Visionary Transpo Bureaucrats, Part 2: Keith Parker and Mike McKeever

This is the second part in Streetsblog’s series profiling 11 officials who are bringing American cities and towns into the 21st century when it comes to transportation and planning policy. Read the first three profiles in part one.

Keith Parker

President and CEO, VIA Transit, San Antonio (formerly director of the Charlotte Area Transit System, CATS)

San Antonio's Keith Parker has developed a specialty: making transit work in car-centric cities. Photo: ##http://www.bizjournals.com/sanantonio/stories/2009/07/27/story6.html?page=all##San Antonio Business Journal##

When San Antonio decided it was time to embrace rail, the city turned to Keith Parker. Formerly the head of the Charlotte Area Transit System, Parker knows what it takes to make transit work in a car-centric city, as the overwhelming success of Charlotte’s LYNX attests.

LYNX smashed ridership expectations and spurred a wave of transit-oriented development. Its success has inspired nearby cities like Durham to get serious about transit, and it is increasingly seen as a national model.

Now San Antonio is looking to emulate that performance. Currently, this central Texas city is the country’s largest with a bus-only transit system. But San Antonio is making up for lost time, having approved plans for 39 miles of light rail and 57 miles of bus rapid transit. The first bus rapid transit line is expected to operate by the end of this year. And the city is planning a three-mile streetcar line through downtown.

Parker, who took the top job at VIA in 2009, is direct about his goals. He told the San Antonio Business Journal shortly after his arrival in the city: “Any community that has not gotten a firm hold on how to deal with congestion, air quality and getting to and from jobs, school and recreational areas is going to get left behind.”

And he’s finding creative ways to get it done. We gave Parker kudos last year for his ingenious move to grab streetcar funds from a fund that would otherwise be used to advance sprawl development in Texas’ unincorporated areas. We also like the program he started in Charlotte to lure people out of their cars and into transit; “Just Try Us” offered a free one-week pass to selected zip codes.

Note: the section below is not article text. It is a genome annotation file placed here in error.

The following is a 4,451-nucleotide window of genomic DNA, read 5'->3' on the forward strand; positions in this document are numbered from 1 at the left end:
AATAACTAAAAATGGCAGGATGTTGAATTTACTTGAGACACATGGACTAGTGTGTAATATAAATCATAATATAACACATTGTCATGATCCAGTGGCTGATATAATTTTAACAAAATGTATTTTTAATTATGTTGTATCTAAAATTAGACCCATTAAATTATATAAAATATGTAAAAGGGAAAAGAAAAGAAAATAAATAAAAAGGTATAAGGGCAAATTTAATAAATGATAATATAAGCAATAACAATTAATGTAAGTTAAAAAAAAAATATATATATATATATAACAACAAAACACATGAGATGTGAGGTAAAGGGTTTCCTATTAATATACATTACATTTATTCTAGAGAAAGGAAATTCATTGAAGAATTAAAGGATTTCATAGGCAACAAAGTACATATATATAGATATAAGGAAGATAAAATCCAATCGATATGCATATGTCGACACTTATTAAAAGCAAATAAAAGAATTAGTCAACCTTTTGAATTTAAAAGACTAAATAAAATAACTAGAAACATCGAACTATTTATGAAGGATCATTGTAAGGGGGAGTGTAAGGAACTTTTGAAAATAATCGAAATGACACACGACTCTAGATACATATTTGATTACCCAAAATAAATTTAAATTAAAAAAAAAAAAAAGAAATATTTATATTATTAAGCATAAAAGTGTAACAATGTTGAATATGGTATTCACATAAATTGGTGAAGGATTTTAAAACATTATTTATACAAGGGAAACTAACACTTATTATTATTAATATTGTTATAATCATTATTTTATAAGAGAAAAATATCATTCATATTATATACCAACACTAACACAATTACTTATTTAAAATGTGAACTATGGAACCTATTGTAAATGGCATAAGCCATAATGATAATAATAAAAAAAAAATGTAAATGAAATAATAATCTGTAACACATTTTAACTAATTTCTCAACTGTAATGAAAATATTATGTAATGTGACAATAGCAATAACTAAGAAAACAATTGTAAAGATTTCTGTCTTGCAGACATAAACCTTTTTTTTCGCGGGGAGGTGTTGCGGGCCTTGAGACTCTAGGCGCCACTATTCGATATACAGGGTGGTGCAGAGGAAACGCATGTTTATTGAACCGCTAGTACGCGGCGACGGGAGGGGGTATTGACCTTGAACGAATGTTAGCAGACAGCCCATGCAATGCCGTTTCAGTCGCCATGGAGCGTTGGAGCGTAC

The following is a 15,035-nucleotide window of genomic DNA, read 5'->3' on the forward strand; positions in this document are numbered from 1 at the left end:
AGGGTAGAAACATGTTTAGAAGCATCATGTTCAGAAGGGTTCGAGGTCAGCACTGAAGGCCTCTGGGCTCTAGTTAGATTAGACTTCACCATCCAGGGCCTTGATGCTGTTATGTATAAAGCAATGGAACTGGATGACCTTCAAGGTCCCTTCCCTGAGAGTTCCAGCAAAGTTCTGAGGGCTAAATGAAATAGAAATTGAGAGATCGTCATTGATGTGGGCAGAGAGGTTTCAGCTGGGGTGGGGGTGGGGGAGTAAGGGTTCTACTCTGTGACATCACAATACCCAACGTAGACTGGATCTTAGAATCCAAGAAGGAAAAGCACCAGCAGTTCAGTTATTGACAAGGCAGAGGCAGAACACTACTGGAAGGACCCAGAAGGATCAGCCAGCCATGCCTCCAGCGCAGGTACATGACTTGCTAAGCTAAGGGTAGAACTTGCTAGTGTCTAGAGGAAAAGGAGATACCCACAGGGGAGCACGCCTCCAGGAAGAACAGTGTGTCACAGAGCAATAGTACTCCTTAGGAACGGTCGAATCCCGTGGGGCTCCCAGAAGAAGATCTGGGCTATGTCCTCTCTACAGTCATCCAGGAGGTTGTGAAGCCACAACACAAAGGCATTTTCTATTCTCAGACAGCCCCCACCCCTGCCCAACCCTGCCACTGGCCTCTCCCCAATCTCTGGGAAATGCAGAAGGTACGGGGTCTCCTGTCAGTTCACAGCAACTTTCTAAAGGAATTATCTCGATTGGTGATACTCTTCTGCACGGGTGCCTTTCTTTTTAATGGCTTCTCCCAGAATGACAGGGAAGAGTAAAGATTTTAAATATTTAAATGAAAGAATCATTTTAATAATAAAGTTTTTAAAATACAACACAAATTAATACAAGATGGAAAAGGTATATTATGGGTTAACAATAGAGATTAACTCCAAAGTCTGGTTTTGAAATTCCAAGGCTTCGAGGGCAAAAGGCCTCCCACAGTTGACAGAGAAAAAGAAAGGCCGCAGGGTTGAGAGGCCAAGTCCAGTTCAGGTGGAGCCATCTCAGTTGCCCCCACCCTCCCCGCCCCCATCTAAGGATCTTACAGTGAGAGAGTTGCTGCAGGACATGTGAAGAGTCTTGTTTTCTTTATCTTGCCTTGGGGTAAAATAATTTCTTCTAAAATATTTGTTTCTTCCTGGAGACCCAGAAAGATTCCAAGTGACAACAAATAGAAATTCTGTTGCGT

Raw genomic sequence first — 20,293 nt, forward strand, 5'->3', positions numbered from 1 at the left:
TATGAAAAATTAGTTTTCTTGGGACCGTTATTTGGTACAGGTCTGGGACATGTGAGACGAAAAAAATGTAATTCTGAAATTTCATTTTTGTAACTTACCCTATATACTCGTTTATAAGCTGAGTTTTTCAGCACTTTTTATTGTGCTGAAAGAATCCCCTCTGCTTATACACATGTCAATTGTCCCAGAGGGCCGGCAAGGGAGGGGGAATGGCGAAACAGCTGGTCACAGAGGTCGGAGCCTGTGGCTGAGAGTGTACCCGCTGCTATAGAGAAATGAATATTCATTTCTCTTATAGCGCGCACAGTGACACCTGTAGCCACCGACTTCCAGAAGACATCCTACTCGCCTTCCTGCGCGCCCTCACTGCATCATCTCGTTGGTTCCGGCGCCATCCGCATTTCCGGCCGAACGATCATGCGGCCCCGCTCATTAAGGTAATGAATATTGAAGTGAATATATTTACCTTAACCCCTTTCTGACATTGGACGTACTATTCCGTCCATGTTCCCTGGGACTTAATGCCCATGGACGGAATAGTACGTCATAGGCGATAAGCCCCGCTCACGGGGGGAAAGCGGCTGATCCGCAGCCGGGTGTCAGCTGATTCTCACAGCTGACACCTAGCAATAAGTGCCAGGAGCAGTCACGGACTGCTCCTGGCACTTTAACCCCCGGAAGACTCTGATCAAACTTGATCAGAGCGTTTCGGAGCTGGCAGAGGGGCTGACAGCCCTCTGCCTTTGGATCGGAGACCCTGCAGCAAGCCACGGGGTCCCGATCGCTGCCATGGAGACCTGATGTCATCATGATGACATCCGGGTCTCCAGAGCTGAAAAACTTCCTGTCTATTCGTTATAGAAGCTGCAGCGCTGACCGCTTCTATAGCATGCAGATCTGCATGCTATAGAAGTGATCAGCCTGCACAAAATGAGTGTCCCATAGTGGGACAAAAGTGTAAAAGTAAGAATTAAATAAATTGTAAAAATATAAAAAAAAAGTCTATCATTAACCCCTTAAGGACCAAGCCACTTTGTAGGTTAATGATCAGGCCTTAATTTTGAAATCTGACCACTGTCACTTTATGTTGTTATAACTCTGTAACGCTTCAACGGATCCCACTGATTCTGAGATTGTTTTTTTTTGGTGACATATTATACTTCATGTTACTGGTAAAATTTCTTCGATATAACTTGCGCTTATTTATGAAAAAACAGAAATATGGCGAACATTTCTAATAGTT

Mike McKeever

Director, Sacramento Area Council of Governments

Mike McKeever, the man behind California's Sustainable Communities Planning Act. Photo: ##http://www.cafwd.org/thinkers/entry/mike-mckeever##California Forward##

Mike McKeever is a planner who believes in community involvement. When the Sacramento region was developing its land use plan just over 10 years ago, his agency invested in three complementary data and mapping tools that help make the wonky business of regional land use planning accessible to regular people. These tools — a planning geek’s dream — used GIS visualization and data projections to present possible land use scenarios to local residents in a brilliantly streamlined and accessible way.

So imagine this: At a public meeting, a visual showing five proposed land use scenarios appears on the screen. The Sacramento Area Council of Governments cross references each scenario with projections for key indicators like traffic volumes and rents, allowing residents to choose their preference wholly informed of the costs and benefits. (These tools are now recommended to communities around the country by the Federal Highway Administration.)

What emerged from that project was Sacramento’s influential smart growth plan, the Sacramento Region Blueprint. The plan was groundbreaking in that it linked preferred land use outcomes to transportation spending, promoting “compact, mixed-use development and more transit choices as an alternative to low density development.”

Sacramento’s Blueprint served as the basis for California’s Sustainable Communities Planning Act, also known as SB 375, tying transportation and land use decisions to emissions reduction targets. Now the law of the land across the state, this legislation makes regions responsible for reducing greenhouse gas emissions from passenger vehicles. And it does it through a common-sense, cost-saving approach: focusing growth where people already live and work.

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